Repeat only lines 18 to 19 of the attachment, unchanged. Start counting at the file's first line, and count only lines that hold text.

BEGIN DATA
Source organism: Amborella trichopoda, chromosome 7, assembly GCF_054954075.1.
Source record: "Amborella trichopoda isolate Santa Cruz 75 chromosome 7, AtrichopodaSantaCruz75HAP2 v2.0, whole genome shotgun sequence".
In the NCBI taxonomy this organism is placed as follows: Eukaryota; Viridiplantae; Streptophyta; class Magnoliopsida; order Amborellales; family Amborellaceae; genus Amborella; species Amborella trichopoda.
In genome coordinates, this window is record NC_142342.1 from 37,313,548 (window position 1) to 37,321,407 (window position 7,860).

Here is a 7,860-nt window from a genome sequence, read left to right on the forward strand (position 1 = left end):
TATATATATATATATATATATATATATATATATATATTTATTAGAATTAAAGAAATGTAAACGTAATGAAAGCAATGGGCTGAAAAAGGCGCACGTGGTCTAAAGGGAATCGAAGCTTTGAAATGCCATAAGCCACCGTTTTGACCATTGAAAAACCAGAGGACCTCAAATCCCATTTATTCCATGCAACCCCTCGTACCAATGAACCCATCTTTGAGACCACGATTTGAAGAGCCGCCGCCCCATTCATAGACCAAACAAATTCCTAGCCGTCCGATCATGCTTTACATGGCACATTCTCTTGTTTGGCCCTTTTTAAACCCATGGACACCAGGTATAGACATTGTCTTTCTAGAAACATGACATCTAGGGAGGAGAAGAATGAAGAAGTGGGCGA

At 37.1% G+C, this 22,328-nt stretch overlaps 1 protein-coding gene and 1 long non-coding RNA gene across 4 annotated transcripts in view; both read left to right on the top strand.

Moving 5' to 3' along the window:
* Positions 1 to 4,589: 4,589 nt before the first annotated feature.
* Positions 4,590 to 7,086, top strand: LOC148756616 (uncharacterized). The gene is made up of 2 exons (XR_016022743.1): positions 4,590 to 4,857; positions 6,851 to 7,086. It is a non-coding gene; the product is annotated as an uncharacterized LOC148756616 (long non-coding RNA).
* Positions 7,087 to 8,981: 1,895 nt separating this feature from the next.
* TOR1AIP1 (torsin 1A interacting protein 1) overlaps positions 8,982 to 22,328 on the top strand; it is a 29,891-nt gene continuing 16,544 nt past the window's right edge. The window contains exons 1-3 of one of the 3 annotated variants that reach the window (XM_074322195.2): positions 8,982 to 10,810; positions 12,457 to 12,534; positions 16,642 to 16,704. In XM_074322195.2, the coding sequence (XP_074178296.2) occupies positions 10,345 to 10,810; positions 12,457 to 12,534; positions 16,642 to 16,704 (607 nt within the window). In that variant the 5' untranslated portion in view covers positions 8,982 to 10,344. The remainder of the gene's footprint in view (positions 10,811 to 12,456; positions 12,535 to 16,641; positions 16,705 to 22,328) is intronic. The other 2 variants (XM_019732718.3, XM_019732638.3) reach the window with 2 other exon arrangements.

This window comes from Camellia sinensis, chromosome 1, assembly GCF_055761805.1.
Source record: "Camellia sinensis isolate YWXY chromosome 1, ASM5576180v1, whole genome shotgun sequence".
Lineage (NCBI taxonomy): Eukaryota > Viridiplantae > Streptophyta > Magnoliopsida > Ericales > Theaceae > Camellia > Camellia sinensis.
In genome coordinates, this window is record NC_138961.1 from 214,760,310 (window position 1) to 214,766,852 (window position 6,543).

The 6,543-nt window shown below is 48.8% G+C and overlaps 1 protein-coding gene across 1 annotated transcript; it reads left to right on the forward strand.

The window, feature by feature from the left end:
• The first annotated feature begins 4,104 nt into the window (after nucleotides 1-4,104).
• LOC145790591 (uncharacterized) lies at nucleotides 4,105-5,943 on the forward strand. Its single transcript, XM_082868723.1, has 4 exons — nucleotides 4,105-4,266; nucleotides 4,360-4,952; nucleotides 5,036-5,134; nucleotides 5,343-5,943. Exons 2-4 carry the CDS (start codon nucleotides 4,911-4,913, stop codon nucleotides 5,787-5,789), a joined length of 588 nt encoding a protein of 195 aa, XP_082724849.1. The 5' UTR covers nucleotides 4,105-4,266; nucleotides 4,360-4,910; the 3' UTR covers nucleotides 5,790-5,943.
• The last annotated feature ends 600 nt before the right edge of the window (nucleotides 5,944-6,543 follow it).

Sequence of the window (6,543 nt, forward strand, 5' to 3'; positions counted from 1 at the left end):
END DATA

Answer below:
The window, feature by feature from the left end:
• The first annotated feature begins 4,104 nt into the window (after nucleotides 1-4,104).